I read somewhere once that if you remain friends with someone for seven years, you’ll be friends forever.
Honestly, I think that’s probably just some bullshit Facebook meme. It certainly sounds like it. Nevertheless, I find myself reminded of it every time I think about my best friends, Tammy, Nikki, and Anastasia.
Tammy and I have always been best friends – we grew up next to each other and our mothers often arranged playdates for us. As soon as we hit elementary school, we met Anastasia, who joined our little group. Nikki moved to town in sixth grade, and she completed the little clique we’d made for ourselves.
Well, “clique” probably isn’t the right word. We weren’t mean to anyone else and we certainly never excluded anyone. We just enjoyed spending our time together. We were all very close, and we spent practically all our social time together.
We were about fourteen when we created the Goodbye Committee.
It started because Tammy was going away to summer camp. It was only for two weeks, but the time she would be away felt interminable to all of us. I was, naturally, the most affected, because we’d been friends the longest. The thought of spending even a fraction of my summer without Tammy was unbearable.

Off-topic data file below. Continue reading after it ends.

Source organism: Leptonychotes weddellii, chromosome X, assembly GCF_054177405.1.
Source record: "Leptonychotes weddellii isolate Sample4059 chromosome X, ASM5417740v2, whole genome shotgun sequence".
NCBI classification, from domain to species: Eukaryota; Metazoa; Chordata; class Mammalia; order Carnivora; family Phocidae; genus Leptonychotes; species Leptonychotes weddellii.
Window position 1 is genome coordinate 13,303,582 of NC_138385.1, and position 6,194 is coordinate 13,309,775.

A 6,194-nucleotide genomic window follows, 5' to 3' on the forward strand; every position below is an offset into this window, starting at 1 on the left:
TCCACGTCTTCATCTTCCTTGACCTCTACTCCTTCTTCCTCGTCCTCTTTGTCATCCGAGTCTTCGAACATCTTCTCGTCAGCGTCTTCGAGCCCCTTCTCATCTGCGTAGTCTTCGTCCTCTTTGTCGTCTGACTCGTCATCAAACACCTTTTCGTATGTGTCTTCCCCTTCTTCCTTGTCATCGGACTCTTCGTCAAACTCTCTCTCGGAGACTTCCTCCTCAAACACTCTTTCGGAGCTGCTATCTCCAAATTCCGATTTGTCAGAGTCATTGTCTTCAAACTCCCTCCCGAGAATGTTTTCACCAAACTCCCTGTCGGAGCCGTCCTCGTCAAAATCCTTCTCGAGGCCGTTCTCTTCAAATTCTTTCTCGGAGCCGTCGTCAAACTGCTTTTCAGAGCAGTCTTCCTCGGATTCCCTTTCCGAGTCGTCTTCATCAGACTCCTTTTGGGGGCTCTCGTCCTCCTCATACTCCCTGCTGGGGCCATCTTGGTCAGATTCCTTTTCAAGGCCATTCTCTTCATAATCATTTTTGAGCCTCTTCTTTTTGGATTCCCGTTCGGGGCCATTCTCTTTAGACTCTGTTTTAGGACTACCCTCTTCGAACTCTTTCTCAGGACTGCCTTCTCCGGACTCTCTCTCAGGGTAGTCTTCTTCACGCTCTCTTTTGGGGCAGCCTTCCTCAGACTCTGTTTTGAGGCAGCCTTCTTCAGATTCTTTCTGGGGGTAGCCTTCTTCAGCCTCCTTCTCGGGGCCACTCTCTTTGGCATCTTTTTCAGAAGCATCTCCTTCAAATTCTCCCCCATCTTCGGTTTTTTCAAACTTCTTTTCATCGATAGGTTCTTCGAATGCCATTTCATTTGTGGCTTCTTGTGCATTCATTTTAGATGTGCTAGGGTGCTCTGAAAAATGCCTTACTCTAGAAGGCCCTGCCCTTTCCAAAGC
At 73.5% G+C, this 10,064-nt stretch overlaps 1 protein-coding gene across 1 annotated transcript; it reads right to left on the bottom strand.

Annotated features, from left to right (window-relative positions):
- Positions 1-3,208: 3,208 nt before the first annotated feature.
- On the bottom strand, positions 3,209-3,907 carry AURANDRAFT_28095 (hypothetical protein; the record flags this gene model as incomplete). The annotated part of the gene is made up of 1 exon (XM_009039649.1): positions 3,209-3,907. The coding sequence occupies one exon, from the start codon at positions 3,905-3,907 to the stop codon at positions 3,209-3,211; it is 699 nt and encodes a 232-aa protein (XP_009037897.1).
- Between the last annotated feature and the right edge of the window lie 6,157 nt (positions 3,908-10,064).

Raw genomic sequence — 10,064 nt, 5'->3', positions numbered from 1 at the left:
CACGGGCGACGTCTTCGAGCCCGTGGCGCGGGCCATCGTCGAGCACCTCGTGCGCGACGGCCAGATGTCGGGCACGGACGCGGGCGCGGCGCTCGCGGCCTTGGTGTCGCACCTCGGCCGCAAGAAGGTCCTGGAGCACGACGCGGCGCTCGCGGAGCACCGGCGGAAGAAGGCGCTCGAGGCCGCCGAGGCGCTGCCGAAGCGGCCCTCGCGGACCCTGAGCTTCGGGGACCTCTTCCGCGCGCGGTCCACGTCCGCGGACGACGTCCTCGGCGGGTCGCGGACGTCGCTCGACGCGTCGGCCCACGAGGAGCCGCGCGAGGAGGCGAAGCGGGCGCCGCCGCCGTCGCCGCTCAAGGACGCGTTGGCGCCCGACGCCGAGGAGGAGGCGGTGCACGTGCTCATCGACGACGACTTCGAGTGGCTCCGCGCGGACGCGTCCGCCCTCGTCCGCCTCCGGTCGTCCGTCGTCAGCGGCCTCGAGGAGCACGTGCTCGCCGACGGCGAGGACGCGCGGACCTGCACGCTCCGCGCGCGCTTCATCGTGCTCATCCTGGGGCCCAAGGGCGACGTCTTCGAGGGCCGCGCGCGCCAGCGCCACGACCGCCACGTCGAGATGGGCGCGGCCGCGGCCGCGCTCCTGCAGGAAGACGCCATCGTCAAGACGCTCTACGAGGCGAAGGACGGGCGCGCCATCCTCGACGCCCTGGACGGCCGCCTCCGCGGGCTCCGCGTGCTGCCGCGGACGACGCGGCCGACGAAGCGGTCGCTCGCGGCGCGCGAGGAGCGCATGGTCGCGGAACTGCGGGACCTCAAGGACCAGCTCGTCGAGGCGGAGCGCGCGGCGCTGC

I think it was Nikki who came up with the idea. She approached Anastasia and I about arranging a surprise sendoff for Tammy. I suggested the name, and our plans were set. It was difficult keeping it a secret from Tammy, but it was so worth it when we showed up the morning she was going to get on the bus.
I can remember every detail of those ten minutes before she left. We’d all made shirts that said, “We’ll miss you, Tammy!” and had “The Goodbye Committee” written in gold glitter glue on the back. We’d put together a care package for her, something that would help stave off homesickness. Each of us put something special inside. I put in a Barbie doll of mine that I knew had been her favorite. Anastasia added Kit Kat bars – Tammy’s favorite candy, even to this day. Nikki bought her a sketchbook and some fancy colored pencils, as Tammy was always the more artsy of us four.
She laughed until she cried, and she hugged us, saying we were the best friends ever.